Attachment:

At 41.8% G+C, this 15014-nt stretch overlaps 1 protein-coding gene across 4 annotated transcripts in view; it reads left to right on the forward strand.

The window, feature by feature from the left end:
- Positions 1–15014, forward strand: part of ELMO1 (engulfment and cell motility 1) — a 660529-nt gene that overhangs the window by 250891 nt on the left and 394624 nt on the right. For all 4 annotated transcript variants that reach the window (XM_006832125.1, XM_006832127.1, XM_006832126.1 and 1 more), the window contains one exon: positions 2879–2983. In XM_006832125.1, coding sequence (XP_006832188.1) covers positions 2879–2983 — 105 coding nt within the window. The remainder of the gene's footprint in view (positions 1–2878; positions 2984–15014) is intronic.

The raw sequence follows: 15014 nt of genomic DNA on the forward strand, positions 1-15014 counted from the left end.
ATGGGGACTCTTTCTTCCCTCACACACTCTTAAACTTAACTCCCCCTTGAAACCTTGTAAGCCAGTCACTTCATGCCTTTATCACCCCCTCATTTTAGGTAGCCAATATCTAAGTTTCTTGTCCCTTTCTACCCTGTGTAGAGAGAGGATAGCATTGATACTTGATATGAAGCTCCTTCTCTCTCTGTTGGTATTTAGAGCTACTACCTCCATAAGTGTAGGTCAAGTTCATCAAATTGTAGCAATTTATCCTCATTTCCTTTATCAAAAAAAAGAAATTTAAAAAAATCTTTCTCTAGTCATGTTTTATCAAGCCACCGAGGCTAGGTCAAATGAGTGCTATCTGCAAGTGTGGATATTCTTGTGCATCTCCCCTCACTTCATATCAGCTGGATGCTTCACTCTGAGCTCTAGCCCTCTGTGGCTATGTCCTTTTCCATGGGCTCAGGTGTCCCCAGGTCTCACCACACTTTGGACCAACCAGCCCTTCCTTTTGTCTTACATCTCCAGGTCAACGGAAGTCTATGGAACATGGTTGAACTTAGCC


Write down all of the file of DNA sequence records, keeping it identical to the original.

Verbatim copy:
At 41.8% G+C, this 15014-nt stretch overlaps 1 protein-coding gene across 4 annotated transcripts in view; it reads left to right on the forward strand.

The window, feature by feature from the left end:
- Positions 1–15014, forward strand: part of ELMO1 (engulfment and cell motility 1) — a 660529-nt gene that overhangs the window by 250891 nt on the left and 394624 nt on the right. For all 4 annotated transcript variants that reach the window (XM_006832125.1, XM_006832127.1, XM_006832126.1 and 1 more), the window contains one exon: positions 2879–2983. In XM_006832125.1, coding sequence (XP_006832188.1) covers positions 2879–2983 — 105 coding nt within the window. The remainder of the gene's footprint in view (positions 1–2878; positions 2984–15014) is intronic.

The raw sequence follows: 15014 nt of genomic DNA on the forward strand, positions 1-15014 counted from the left end.
ATGGGGACTCTTTCTTCCCTCACACACTCTTAAACTTAACTCCCCCTTGAAACCTTGTAAGCCAGTCACTTCATGCCTTTATCACCCCCTCATTTTAGGTAGCCAATATCTAAGTTTCTTGTCCCTTTCTACCCTGTGTAGAGAGAGGATAGCATTGATACTTGATATGAAGCTCCTTCTCTCTCTGTTGGTATTTAGAGCTACTACCTCCATAAGTGTAGGTCAAGTTCATCAAATTGTAGCAATTTATCCTCATTTCCTTTATCAAAAAAAAGAAATTTAAAAAAATCTTTCTCTAGTCATGTTTTATCAAGCCACCGAGGCTAGGTCAAATGAGTGCTATCTGCAAGTGTGGATATTCTTGTGCATCTCCCCTCACTTCATATCAGCTGGATGCTTCACTCTGAGCTCTAGCCCTCTGTGGCTATGTCCTTTTCCATGGGCTCAGGTGTCCCCAGGTCTCACCACACTTTGGACCAACCAGCCCTTCCTTTTGTCTTACATCTCCAGGTCAACGGAAGTCTATGGAACATGGTTGAACTTAGCC